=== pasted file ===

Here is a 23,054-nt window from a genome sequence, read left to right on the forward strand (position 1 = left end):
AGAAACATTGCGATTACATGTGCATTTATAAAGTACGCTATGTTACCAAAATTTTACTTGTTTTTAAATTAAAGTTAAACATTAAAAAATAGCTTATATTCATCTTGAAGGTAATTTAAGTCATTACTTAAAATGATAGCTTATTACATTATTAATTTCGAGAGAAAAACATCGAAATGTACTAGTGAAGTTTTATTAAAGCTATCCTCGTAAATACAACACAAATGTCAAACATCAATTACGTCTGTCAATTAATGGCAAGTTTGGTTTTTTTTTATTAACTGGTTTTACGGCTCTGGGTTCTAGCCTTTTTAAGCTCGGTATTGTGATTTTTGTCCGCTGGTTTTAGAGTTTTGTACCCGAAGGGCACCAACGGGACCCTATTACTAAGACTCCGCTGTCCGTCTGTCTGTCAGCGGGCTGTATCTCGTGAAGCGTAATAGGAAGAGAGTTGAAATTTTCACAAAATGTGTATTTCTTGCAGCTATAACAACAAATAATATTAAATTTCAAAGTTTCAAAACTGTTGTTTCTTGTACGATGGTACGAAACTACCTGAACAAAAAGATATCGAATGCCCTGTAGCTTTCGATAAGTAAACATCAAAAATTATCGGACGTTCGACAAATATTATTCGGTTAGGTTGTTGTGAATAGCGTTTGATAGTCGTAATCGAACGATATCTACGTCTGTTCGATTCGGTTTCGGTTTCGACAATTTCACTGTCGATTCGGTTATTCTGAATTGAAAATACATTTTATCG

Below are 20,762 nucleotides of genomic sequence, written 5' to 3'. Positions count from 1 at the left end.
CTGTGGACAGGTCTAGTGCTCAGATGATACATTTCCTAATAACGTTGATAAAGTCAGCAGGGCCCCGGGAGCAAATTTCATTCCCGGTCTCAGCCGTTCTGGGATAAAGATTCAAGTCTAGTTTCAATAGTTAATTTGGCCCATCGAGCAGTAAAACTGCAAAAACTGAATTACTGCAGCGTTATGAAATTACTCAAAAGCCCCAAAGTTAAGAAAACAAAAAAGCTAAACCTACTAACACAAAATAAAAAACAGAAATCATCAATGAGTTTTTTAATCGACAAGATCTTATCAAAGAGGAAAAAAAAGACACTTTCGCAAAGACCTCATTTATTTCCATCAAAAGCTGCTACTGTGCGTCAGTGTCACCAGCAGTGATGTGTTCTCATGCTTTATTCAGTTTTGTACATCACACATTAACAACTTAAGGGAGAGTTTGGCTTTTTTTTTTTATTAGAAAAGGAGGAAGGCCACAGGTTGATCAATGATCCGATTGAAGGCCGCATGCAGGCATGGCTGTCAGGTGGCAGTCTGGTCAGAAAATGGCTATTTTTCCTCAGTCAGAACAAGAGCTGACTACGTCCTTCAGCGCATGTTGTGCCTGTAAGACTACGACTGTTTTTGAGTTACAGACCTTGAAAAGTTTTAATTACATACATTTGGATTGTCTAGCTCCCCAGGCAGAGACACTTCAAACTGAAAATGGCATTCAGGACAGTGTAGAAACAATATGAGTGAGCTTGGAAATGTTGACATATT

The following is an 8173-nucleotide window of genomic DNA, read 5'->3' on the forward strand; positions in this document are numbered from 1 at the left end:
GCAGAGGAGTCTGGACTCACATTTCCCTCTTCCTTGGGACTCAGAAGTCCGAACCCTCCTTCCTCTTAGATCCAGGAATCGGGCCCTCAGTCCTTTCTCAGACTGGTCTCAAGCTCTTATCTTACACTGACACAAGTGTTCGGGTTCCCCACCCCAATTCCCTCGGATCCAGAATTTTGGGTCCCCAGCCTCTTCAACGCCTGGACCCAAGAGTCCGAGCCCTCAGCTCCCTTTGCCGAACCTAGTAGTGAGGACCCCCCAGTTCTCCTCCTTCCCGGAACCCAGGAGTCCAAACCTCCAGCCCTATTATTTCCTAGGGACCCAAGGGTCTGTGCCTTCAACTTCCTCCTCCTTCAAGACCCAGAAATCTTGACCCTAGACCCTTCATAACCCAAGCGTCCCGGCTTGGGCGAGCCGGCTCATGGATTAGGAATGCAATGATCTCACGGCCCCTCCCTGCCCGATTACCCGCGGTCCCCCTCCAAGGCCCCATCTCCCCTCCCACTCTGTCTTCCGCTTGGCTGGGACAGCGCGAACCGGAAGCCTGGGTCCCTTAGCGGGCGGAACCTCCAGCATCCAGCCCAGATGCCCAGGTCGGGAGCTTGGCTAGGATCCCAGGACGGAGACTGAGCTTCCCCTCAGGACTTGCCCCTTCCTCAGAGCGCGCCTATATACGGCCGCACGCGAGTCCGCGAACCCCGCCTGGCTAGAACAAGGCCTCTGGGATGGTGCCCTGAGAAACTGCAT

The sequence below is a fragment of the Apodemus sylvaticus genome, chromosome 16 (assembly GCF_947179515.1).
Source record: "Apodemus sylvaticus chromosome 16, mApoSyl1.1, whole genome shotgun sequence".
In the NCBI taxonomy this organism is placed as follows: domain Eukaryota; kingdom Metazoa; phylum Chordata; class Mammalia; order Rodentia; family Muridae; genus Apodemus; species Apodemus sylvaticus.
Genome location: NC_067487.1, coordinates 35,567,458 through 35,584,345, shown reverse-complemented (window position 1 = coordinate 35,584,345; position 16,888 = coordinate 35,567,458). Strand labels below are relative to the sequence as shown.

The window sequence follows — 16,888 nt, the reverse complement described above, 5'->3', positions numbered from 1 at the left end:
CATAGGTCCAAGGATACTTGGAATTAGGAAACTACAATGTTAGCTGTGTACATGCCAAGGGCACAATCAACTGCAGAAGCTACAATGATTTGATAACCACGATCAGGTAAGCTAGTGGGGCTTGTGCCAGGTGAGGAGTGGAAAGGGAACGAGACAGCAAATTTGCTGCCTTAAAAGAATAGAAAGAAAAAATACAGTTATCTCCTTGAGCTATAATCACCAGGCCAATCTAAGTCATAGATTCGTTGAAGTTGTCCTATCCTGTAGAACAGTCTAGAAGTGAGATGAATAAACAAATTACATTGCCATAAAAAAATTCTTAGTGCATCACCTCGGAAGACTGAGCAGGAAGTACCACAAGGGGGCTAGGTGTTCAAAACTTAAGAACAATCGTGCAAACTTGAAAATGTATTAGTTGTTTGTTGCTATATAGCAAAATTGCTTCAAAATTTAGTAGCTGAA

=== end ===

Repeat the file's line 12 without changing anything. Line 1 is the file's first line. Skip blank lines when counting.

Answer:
CATAGGTCCAAGGATACTTGGAATTAGGAAACTACAATGTTAGCTGTGTACATGCCAAGGGCACAATCAACTGCAGAAGCTACAATGATTTGATAACCACGATCAGGTAAGCTAGTGGGGCTTGTGCCAGGTGAGGAGTGGAAAGGGAACGAGACAGCAAATTTGCTGCCTTAAAAGAATAGAAAGAAAAAATACAGTTATCTCCTTGAGCTATAATCACCAGGCCAATCTAAGTCATAGATTCGTTGAAGTTGTCCTATCCTGTAGAACAGTCTAGAAGTGAGATGAATAAACAAATTACATTGCCATAAAAAAATTCTTAGTGCATCACCTCGGAAGACTGAGCAGGAAGTACCACAAGGGGGCTAGGTGTTCAAAACTTAAGAACAATCGTGCAAACTTGAAAATGTATTAGTTGTTTGTTGCTATATAGCAAAATTGCTTCAAAATTTAGTAGCTGAA